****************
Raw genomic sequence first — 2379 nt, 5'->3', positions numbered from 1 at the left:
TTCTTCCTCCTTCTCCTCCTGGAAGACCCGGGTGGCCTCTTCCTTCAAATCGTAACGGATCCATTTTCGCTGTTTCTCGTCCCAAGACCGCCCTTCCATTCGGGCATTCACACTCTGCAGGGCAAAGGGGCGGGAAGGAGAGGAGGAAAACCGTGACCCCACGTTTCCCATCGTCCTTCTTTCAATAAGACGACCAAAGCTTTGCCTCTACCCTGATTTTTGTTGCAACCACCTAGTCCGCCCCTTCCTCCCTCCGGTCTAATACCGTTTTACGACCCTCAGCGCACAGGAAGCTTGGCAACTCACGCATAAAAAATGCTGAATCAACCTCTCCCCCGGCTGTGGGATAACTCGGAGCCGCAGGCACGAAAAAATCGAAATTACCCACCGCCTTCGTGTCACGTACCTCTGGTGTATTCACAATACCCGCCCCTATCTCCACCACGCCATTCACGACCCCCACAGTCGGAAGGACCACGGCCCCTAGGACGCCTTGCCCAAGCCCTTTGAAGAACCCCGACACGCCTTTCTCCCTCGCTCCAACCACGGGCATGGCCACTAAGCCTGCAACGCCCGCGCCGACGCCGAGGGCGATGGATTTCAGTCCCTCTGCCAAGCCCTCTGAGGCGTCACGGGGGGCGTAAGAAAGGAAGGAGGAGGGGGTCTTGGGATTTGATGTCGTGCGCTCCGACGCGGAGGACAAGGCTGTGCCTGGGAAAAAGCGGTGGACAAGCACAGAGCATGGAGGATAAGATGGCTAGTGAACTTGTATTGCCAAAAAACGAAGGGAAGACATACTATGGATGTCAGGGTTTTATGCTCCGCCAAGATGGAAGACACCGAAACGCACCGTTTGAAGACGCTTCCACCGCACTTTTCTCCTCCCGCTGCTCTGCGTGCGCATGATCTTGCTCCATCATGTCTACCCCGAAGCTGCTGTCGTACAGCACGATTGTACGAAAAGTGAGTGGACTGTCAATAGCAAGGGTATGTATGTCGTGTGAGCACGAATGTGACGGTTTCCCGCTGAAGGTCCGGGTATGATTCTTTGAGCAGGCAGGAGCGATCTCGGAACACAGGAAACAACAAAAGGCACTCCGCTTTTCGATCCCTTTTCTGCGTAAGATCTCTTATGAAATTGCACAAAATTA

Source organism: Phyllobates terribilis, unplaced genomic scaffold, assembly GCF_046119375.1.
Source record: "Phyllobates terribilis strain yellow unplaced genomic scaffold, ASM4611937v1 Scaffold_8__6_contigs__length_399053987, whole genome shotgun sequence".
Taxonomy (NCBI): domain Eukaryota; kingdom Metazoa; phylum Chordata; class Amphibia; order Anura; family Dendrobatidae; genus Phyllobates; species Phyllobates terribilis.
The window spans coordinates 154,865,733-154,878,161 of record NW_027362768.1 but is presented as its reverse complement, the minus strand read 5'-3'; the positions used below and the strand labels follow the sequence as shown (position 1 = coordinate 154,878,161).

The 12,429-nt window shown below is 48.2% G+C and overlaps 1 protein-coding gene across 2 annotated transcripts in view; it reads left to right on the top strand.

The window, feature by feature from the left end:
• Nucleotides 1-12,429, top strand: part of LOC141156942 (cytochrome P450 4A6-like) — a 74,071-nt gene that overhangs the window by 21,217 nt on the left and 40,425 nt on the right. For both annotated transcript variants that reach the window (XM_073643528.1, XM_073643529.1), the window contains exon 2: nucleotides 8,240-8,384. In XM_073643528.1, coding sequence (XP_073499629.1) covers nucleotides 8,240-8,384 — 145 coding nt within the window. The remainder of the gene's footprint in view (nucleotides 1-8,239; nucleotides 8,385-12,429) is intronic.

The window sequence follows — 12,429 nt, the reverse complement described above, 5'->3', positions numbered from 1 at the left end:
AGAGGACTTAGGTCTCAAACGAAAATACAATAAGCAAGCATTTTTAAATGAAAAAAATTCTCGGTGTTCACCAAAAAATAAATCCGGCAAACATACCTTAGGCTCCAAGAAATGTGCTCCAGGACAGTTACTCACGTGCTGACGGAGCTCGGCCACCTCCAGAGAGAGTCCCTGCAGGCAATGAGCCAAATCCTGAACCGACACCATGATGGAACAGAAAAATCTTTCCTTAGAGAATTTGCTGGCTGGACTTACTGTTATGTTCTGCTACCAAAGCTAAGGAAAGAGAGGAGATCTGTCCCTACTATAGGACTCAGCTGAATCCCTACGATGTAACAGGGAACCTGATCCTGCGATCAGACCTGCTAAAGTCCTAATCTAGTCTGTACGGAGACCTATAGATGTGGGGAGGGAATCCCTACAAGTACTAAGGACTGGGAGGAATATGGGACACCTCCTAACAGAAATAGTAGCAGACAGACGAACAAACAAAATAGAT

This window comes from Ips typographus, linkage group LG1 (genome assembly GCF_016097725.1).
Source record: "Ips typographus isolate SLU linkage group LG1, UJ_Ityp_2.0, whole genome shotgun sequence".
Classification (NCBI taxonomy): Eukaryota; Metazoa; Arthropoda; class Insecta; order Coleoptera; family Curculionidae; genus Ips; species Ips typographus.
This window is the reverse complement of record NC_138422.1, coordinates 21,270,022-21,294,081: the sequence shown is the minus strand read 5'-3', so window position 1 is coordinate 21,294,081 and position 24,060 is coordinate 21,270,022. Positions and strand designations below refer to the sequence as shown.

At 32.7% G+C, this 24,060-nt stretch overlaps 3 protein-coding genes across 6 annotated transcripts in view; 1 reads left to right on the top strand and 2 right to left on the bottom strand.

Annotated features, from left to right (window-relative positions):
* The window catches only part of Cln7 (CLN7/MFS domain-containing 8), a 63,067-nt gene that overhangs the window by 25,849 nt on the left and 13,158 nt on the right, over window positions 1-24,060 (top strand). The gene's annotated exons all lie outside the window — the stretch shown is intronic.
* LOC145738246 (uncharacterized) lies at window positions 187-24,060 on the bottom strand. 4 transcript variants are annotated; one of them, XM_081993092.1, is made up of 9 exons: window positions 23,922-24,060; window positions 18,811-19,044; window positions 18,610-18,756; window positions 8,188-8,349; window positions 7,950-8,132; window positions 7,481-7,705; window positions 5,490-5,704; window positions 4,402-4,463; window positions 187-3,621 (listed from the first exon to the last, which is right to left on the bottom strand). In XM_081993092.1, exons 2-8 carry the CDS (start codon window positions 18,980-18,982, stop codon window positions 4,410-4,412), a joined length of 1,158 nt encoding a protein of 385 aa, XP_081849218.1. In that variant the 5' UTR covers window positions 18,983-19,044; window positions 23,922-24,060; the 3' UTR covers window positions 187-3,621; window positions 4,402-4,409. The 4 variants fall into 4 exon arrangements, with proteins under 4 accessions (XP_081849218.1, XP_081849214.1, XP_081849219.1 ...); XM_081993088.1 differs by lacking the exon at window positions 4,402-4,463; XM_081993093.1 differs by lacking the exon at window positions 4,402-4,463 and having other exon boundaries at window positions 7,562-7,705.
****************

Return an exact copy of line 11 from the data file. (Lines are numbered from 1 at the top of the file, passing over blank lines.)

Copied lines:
AGAGGACTTAGGTCTCAAACGAAAATACAATAAGCAAGCATTTTTAAATGAAAAAAATTCTCGGTGTTCACCAAAAAATAAATCCGGCAAACATACCTTAGGCTCCAAGAAATGTGCTCCAGGACAGTTACTCACGTGCTGACGGAGCTCGGCCACCTCCAGAGAGAGTCCCTGCAGGCAATGAGCCAAATCCTGAACCGACACCATGATGGAACAGAAAAATCTTTCCTTAGAGAATTTGCTGGCTGGACTTACTGTTATGTTCTGCTACCAAAGCTAAGGAAAGAGAGGAGATCTGTCCCTACTATAGGACTCAGCTGAATCCCTACGATGTAACAGGGAACCTGATCCTGCGATCAGACCTGCTAAAGTCCTAATCTAGTCTGTACGGAGACCTATAGATGTGGGGAGGGAATCCCTACAAGTACTAAGGACTGGGAGGAATATGGGACACCTCCTAACAGAAATAGTAGCAGACAGACGAACAAACAAAATAGAT